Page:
Understanding shutter speed – and how it can help your photography

Having read the first part on shutter speed, you're ready to go a little further.

On this page, a little more about what the shutter actually is, and then, keep reading and I'll show you why all this is important!

Great! But what's the "shutter"?

I've mentioned the camera's "shutter" a few times, without actually explaining what it is! It helps to think of this in terms of film cameras.

When we used film and not digital sensors to record photos things were a little different. Not much different, just a little!

Film is sensitive to light, so it had to be kept in the dark until you exposed it to take a photo. Once the photo was taken it had to go back into the dark to avoid overexposing it.

So how was this done? Film came in light proof cassettes. You loaded this cassette into your camera. The inside of the camera was also light proof. So once the film was in, it was safely in the dark.

At the front of the camera there was the lens that focussed light onto the film. But stopping the light reaching the film was the shutter blade. This was a thin sheet of metal (or dark cloth in really old cameras), blocking the light.
    When you pressed the shutter . . . the shutter blade moved out of the way . . . the film was exposed . . . then the shutter blade moved back to re-cover the film. Phew!
The amount of time the film was exposed is called the shutter speed. Because film is soooo sensitive to light, the amount of time it was exposed was brief – just a fraction of a second. And this is how it's measured – in fractions of seconds.

A slow shutter speed is considered to be less than 1/30th of a second. Any slower than this (1/15th of a second or less), and it is too difficult to keep the camera still - photos look blurred. If you can keep the camera still enough (by using a tripod, perhaps), then the subject could end up blurred.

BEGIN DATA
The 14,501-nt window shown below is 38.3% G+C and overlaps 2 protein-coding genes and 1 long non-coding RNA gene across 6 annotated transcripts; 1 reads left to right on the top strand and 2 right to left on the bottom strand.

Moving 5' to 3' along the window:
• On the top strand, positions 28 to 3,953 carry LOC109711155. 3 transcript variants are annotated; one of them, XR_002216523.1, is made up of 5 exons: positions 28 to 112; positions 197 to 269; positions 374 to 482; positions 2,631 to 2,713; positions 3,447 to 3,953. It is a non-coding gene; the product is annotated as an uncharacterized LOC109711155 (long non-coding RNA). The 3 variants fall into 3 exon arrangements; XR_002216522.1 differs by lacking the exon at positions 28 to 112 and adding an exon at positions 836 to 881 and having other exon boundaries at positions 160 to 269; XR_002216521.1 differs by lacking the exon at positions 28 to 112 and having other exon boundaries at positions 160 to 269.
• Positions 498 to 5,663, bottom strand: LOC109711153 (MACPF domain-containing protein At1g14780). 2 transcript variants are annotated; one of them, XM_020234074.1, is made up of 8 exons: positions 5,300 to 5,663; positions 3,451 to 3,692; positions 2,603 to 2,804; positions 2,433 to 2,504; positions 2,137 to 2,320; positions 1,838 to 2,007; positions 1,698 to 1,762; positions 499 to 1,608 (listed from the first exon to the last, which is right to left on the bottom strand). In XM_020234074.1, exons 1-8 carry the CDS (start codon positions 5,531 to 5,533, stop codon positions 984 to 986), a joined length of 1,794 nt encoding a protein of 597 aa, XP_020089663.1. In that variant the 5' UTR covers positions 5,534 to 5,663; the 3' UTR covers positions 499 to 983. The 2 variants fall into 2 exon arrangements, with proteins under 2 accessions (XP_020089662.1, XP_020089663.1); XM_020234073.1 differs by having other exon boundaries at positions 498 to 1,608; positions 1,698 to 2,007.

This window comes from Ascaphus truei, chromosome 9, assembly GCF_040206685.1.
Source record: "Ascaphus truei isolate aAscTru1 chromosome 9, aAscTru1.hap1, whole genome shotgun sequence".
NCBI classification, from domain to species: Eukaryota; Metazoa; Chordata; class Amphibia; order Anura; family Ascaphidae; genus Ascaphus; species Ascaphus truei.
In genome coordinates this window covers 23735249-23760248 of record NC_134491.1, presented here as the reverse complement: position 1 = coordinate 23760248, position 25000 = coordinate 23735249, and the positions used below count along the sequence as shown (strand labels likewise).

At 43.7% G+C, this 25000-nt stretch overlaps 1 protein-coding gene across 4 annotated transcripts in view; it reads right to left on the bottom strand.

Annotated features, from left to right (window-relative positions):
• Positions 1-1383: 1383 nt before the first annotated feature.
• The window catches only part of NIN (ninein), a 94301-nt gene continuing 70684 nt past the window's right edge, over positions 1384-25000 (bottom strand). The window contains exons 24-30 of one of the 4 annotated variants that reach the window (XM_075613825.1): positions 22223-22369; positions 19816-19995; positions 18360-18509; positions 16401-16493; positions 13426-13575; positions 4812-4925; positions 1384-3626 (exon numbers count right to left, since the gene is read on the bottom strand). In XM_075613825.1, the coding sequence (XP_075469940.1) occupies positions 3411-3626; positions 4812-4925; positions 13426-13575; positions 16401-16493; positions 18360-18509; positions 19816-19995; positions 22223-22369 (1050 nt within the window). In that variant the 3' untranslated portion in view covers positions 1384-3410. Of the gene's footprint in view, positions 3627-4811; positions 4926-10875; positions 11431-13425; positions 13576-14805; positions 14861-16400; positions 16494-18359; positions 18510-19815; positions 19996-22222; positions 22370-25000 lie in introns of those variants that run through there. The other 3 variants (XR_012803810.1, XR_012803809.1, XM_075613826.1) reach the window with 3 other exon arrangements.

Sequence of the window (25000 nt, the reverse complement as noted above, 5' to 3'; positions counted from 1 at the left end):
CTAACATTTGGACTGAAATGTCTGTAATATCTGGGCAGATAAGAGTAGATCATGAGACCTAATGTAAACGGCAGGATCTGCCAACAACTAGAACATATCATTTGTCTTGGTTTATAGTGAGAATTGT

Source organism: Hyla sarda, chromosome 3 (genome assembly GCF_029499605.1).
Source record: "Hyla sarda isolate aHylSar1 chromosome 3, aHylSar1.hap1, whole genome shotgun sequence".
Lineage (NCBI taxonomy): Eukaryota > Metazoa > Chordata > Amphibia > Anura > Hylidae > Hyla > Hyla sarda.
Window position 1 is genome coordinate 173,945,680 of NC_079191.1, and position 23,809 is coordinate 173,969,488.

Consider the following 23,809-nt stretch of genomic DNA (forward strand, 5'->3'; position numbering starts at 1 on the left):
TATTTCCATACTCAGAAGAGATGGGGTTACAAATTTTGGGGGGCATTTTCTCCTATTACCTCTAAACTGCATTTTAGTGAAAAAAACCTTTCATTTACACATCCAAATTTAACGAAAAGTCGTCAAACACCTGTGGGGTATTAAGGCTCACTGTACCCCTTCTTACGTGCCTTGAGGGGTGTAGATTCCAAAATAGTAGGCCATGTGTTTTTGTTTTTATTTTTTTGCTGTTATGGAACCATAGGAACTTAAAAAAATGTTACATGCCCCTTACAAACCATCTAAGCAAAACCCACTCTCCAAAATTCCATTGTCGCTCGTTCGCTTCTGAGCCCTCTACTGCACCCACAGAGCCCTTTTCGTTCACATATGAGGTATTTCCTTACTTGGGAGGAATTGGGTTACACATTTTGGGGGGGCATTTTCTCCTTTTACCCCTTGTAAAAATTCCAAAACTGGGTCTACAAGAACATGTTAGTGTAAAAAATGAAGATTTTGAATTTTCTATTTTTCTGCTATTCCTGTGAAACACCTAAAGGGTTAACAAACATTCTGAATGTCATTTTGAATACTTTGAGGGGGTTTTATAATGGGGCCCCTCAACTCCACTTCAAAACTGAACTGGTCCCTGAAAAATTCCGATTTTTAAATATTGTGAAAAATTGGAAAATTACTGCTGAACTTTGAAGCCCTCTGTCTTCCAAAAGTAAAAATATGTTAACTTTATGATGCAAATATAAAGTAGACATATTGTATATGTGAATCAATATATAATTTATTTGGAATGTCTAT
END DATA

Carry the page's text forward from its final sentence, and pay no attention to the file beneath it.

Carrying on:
A fast shutter speed is considered to be more than 1/500th of a second. Because the film is exposed for such a brief period, movement is frozen. These are the speeds sports photographers use to freeze athletes in motion.

Film? And you thought this was a digital photography site! Yep, it is. All you have to think about when it comes to digital photography is that the film has now been replaced by an electronic image sensor.

So instead of the film being exposed, in digital photography the image sensor is exposed. The effect is exactly the same as if you were using film.

Fast shutter speed, slow shutter speed – what use is knowing that?

Once you know that a slow shutter speed will result in blur, and a fast shutter speed will freeze action, you can put it to creative use.

For example, if you are taking photos of children on school sports day, you might want to freeze the moment when they cross the finish line. You now know that you will need a fast shutter speed to do this!

slow shutter speed If you are taking photos where you want to show movement, you could use a slow shutter speed.

Flowing water is a common one - because of the slow shutter speed the water will appear blurred (because it moved when the shutter was open), but anything that didn't move would be in focus.

Have a look at the photo to the left here. It demonstrates this use of slow shutter speed.

I took this photo in Malaysia. It's one of the seven waterfalls that make up the Kanching waterfalls.

I deliberately used a slow shutter speed to show the movement in the water, but, because nothing else in the photo moved, the rest of the photo is in focus.

Further reading . . .

Now you have an understanding of what we mean by fast shutter speed and slow shutter speed, you might find the following pages worth a read: